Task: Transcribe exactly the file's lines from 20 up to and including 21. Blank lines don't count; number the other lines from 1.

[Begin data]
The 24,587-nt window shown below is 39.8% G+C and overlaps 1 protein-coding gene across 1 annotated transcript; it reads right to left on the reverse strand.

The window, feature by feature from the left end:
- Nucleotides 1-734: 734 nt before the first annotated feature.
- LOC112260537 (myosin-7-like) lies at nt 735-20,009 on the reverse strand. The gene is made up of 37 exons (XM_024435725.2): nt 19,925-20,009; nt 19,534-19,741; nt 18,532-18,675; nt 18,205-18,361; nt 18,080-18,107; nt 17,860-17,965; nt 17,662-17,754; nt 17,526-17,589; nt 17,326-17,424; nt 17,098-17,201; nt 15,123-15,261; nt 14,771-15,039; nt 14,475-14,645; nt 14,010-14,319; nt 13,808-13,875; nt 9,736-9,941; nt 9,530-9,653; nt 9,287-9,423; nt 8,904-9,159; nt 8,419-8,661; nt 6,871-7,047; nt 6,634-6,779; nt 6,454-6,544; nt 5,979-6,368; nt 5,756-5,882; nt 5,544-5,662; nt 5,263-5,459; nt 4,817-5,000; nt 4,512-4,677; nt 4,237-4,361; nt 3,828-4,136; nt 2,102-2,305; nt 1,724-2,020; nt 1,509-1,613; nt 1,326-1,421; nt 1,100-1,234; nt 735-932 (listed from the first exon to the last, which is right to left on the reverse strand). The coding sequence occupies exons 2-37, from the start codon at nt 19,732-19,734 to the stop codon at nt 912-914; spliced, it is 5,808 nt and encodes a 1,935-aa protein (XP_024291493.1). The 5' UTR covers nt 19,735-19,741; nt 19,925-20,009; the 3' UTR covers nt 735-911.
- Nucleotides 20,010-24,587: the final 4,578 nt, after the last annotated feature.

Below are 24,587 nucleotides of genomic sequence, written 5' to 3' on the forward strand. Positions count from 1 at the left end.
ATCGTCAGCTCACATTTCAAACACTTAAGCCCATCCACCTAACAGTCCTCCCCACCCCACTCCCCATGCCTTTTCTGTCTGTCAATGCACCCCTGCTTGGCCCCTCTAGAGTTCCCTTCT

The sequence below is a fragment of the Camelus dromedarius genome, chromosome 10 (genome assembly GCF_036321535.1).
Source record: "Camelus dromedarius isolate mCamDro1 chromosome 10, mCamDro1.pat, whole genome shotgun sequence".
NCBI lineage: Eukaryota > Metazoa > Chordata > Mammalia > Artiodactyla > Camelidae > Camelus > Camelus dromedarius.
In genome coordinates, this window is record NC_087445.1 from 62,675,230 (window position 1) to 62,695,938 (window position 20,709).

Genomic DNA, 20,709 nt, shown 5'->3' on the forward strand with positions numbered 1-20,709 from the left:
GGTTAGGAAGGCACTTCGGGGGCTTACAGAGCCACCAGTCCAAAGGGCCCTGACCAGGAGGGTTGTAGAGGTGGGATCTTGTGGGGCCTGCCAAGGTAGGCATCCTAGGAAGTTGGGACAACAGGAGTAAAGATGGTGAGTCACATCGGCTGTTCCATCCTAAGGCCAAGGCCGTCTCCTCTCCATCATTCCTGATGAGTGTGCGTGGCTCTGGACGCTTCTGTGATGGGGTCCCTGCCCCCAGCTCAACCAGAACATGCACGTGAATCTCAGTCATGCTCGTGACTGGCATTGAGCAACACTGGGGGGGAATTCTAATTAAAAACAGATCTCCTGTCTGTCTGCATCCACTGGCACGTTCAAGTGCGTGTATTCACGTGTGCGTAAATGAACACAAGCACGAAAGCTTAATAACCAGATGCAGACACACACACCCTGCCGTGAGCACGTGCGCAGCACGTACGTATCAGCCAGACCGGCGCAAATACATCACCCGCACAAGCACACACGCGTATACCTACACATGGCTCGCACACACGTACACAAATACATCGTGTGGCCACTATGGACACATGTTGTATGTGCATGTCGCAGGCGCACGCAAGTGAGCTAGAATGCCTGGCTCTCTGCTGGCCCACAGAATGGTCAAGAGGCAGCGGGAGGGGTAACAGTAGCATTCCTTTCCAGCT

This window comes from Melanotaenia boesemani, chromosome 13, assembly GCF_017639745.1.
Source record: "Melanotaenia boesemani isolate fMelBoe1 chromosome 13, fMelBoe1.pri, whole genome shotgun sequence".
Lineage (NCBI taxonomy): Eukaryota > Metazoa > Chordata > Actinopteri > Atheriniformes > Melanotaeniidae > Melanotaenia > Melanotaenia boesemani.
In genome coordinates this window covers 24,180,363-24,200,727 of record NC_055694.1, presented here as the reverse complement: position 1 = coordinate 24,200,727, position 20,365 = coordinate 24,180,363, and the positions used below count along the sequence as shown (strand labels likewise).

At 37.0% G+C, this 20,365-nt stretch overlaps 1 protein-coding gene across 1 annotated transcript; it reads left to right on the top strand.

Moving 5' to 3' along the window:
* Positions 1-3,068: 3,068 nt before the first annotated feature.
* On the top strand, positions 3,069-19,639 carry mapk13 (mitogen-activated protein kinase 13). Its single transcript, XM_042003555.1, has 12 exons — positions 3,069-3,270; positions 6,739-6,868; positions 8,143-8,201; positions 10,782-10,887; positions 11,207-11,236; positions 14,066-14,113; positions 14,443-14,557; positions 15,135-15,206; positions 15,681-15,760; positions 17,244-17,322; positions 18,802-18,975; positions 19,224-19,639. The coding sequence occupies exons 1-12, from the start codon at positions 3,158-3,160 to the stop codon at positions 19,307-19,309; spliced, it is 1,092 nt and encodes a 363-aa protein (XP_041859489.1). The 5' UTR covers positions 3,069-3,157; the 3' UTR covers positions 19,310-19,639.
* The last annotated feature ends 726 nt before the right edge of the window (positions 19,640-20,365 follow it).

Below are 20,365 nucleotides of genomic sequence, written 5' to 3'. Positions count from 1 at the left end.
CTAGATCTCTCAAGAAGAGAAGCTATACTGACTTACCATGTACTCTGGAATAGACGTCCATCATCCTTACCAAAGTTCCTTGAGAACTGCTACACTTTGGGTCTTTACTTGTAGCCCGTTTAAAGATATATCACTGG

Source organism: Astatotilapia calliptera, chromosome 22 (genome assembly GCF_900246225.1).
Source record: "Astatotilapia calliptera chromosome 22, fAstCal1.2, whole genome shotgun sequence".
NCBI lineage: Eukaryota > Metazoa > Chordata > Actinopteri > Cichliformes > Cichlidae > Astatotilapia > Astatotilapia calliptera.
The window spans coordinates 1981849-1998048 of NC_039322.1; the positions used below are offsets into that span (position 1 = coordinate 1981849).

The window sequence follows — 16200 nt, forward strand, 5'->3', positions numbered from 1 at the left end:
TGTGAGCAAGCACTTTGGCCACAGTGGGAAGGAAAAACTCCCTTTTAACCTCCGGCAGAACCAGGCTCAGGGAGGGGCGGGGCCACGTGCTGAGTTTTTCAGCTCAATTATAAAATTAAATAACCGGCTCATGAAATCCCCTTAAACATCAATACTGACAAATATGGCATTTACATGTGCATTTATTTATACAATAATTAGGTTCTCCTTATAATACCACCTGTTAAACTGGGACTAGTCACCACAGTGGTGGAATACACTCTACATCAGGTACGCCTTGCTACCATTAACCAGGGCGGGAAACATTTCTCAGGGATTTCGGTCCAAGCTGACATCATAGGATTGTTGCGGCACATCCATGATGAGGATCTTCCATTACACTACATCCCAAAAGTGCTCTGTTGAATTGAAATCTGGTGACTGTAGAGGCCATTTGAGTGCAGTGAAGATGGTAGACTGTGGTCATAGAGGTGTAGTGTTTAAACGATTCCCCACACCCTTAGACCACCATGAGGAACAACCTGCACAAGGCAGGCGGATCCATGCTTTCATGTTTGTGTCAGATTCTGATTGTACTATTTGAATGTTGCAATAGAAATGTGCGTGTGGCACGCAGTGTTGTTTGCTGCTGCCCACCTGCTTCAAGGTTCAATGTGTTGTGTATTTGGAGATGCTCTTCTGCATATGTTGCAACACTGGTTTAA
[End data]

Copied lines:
* Positions 1-3,068: 3,068 nt before the first annotated feature.
* On the top strand, positions 3,069-19,639 carry mapk13 (mitogen-activated protein kinase 13). Its single transcript, XM_042003555.1, has 12 exons — positions 3,069-3,270; positions 6,739-6,868; positions 8,143-8,201; positions 10,782-10,887; positions 11,207-11,236; positions 14,066-14,113; positions 14,443-14,557; positions 15,135-15,206; positions 15,681-15,760; positions 17,244-17,322; positions 18,802-18,975; positions 19,224-19,639. The coding sequence occupies exons 1-12, from the start codon at positions 3,158-3,160 to the stop codon at positions 19,307-19,309; spliced, it is 1,092 nt and encodes a 363-aa protein (XP_041859489.1). The 5' UTR covers positions 3,069-3,157; the 3' UTR covers positions 19,310-19,639.